Decoding Nature’s Data
Image by Thomas Schultz on Wikimedia

With the beginning of a new year, we look in 2 articles ahead to inform you about major themes for 2018.

2017 showed that we are increasingly capable of manipulating the biological sphere. This new potential heralds a real Anthropocene: instead of ‘accidentally’ altering nature by pollution and extraction of resources, humans deliberately take biological change in their own hands. Applying big data to life sciences will start to progress and have more impact in 2018. This will bring us closer to some bold ideas of controlling nature and enhancing our body.


  • In 2003, sequencing the human genome used to cost $2.7bn, today sequencing a human genome has become a routine, and costs have fallen below $1000. In 2017, sequencing has been used on a patient for the first occasion to improve treatment, and China started to sequence the genes of 1 million individuals to build a genetic database. Furthermore, 2017 was the year when scientists successfully repaired a genetic disease in an embryo for the first time.
  • Canada recently announced to build a semi-automated factory to mass-produce transplantable stem cells. Canada is leading in AI and is thus well-positioned to take the lead in automated stem cell manufacturing. The wealth of data generated from existing cell facilities will be fed to AI algorithms that will learn how to optimize the production of stem cells.
  • S. farmers are seeking to modify flies genetically instead of using pesticides to prevent crop damage. We will more often alter the traits of crops and animals (GMO, CRISPR) and the conditions of growing food indoor (precision farming), as water, healthy soil, and outdoor farming will become more scarce and expensive in the following years.
  • While President Putin has declared Russia GMO-free, in the name of protecting his people from the risks of genetically modified food and pharmaceuticals, President Trump is opening doors to controversial geoengineering, despite the fact that we cannot oversee the risks of intervening with complex ecosystems. For example, very little is known about the impact of climate change on plants we eat, some talk about the Great Nutrient Collapse that goes unnoticed.


 Rapid advances in cloud computing and computing power lead to new applications in a wide variety of contexts. They all boil down to one narrative: mastering the breadth of data helps to find patterns and outliers, and it enables to introduce more efficiency into systems. Complex systems like our body and the biological sphere around us are full of data. Only our own genome already amounts to 100GB. Better collection and analyses will lead to new possibilities of manipulating data to make systems more efficient, for example by eliminating human diseases and by enhancing traits of plants. We already see possibilities of intervening at a more genetic level, for instance with CRISPR. It shows how plants, animals, and humans can be unbundled to fundamental bits of information. They are now compartmentalized and become subject to manipulation at this very fundamental level.

With our body being more and more subjected to granular observation and manipulation, this new space of opportunities invites new players into the bodily domain.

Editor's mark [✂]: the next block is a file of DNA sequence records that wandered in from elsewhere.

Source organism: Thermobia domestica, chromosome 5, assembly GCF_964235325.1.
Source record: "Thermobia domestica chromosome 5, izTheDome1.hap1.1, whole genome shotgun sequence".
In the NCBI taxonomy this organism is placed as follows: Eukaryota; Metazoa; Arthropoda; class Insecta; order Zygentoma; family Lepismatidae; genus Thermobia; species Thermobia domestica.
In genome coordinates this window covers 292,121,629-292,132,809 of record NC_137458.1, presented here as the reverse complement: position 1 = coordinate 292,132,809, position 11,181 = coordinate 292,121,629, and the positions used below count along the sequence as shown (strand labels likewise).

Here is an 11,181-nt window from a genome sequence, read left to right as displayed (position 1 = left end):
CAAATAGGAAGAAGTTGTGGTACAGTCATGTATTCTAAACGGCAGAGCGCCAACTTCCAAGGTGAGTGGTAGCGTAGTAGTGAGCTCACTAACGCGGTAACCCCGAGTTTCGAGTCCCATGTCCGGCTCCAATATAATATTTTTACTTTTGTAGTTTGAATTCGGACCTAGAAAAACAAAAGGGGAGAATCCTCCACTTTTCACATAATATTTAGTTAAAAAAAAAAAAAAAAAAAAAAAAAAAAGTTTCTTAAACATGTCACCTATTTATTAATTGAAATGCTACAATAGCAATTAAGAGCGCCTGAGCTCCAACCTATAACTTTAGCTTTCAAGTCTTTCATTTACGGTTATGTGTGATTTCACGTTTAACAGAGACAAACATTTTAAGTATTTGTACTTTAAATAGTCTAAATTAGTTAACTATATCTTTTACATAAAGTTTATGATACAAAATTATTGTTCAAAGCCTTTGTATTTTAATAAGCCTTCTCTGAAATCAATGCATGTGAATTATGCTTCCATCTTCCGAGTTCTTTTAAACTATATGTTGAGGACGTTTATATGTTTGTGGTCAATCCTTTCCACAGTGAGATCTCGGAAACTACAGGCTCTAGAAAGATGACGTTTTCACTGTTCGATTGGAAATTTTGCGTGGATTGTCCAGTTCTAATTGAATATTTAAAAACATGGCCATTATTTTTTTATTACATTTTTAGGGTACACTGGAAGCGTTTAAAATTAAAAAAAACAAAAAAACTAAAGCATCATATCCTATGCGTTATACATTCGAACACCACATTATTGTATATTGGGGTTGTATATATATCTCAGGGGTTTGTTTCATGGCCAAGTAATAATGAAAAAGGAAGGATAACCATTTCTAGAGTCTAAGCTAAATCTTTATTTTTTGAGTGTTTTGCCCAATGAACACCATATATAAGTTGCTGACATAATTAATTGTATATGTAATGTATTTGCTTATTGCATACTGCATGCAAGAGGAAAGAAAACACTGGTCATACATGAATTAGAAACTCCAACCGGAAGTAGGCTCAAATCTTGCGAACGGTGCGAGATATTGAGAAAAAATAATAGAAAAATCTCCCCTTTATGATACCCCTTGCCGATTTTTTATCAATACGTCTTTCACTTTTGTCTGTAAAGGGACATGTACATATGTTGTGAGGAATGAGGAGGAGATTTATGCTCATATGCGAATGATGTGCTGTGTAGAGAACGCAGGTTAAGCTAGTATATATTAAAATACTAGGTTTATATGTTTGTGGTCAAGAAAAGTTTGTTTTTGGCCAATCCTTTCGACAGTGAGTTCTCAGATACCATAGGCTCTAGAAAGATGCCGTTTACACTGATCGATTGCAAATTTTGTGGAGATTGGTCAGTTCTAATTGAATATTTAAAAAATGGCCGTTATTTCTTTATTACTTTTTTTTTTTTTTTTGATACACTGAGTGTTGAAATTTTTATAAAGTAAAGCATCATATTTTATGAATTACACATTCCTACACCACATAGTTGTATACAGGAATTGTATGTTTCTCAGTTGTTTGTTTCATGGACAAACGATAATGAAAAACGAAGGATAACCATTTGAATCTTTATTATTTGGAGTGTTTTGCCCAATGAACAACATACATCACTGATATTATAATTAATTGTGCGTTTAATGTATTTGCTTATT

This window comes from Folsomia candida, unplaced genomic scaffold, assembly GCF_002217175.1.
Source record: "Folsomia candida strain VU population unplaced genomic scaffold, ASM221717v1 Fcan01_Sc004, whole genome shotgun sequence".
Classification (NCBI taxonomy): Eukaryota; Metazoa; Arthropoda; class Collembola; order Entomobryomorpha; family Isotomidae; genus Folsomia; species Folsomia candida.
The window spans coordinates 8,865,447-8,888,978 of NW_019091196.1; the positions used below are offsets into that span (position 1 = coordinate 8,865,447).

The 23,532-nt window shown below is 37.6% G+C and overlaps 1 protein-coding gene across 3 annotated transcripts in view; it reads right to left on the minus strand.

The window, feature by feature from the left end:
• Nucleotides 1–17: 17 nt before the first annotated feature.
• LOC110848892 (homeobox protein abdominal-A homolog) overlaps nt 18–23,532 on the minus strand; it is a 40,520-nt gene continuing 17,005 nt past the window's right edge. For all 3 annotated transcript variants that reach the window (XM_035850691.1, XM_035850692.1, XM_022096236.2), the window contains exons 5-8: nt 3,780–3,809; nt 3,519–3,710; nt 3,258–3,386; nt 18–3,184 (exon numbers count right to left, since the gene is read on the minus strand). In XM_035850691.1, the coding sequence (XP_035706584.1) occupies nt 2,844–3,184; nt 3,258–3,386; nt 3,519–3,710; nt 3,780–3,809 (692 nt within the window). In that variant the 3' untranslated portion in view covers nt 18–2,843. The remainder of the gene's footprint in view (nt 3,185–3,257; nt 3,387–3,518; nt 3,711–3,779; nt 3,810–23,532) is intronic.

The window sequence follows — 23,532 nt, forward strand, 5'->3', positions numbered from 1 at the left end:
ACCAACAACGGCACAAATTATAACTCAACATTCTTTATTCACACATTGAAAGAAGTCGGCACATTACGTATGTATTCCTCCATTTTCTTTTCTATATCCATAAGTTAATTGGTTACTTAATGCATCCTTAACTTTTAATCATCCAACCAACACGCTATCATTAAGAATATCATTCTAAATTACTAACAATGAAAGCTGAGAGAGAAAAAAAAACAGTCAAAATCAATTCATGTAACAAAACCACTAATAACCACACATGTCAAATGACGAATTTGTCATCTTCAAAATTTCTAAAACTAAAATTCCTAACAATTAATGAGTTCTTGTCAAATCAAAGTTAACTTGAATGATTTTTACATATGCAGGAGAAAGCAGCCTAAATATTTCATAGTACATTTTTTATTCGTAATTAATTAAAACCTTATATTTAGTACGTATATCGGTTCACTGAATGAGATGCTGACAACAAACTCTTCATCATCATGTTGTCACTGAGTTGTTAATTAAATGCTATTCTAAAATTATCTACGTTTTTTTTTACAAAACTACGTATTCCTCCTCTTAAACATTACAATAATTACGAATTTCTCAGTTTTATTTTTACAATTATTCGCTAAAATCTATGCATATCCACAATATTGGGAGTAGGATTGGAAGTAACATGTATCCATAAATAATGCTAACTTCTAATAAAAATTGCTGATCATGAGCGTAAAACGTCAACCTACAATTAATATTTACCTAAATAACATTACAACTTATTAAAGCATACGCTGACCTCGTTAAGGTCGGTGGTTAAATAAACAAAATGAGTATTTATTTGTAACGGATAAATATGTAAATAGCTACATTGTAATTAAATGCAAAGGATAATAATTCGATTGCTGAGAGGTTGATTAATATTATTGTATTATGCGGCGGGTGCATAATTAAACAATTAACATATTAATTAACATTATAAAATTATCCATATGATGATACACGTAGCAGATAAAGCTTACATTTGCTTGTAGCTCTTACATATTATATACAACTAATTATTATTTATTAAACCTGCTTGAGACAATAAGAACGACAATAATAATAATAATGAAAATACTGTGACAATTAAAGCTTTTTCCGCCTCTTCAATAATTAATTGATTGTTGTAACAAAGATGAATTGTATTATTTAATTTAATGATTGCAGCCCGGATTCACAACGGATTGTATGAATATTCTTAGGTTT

With our body being more and more subjected to granular observation and manipulation, this new space of opportunities invites new players into the bodily domain. In the future, the traditional visit to the doctor will be combined with personalized medicine and treatment and by bio-digital interfaces to monitor your well-being. We will even optimize our diet by linking it to our DNA, modify single body parts, and intervene in the human design before birth. Manipulation of our body will extend from curing to enhancing. Eventually, with the growing insights into neurosciences, we will start enhancing our brains. As a matter of fact, companies are already competing in the race to hack the brain.

Beyond our body, we will see deliberate alterations of nature as well. In agriculture, we already notice how agriculture is increasing efficiency at the more granular level, with precision farming and GMO. Finally, we will more often connect this unbundled biology to technology. Our DNA might connect with digital entities in unknown ways, creating a new type of human being. In the Internet of DNA, we will be connected in new ways and with new relationships. Think of smart skin, where swarm AI and human input combined together creates new kinds of insights and intelligence, or miniaturized, implanted nano-devices programmed to read and correct signals along the nerves. Technology will unbundle and merge with biology; we will see biodegradable and environmental robots, intelligent soft robots, and smart dust. Nature’s data will be brought to life in technology.


  • When it comes to life sciences, advances in analyzing biological data can potentially transform life science companies, healthcare, medicine, agriculture, and the food industry. The ones who will own or run the data sources at the center of complex systems are going to be able to derive the most value from them, like life science companies such as Monsanto, Novozymes, Chr. Hansen, and Regeneron and tech companies that moved into life sciences such as Dassault Systèmes, Alphabet, and IBM, trying to apply their world-class data processing to biological ventures.
  • While some of our efforts are still dreams for the far future, like engineering our neurons to exchange data wirelessly with others, some developments in 2017 are considered to be breakthroughs in mastering nature’s data, like repairing a genetic disease in an embryo and signal an acceleration of our capacity to control and manipulate biology.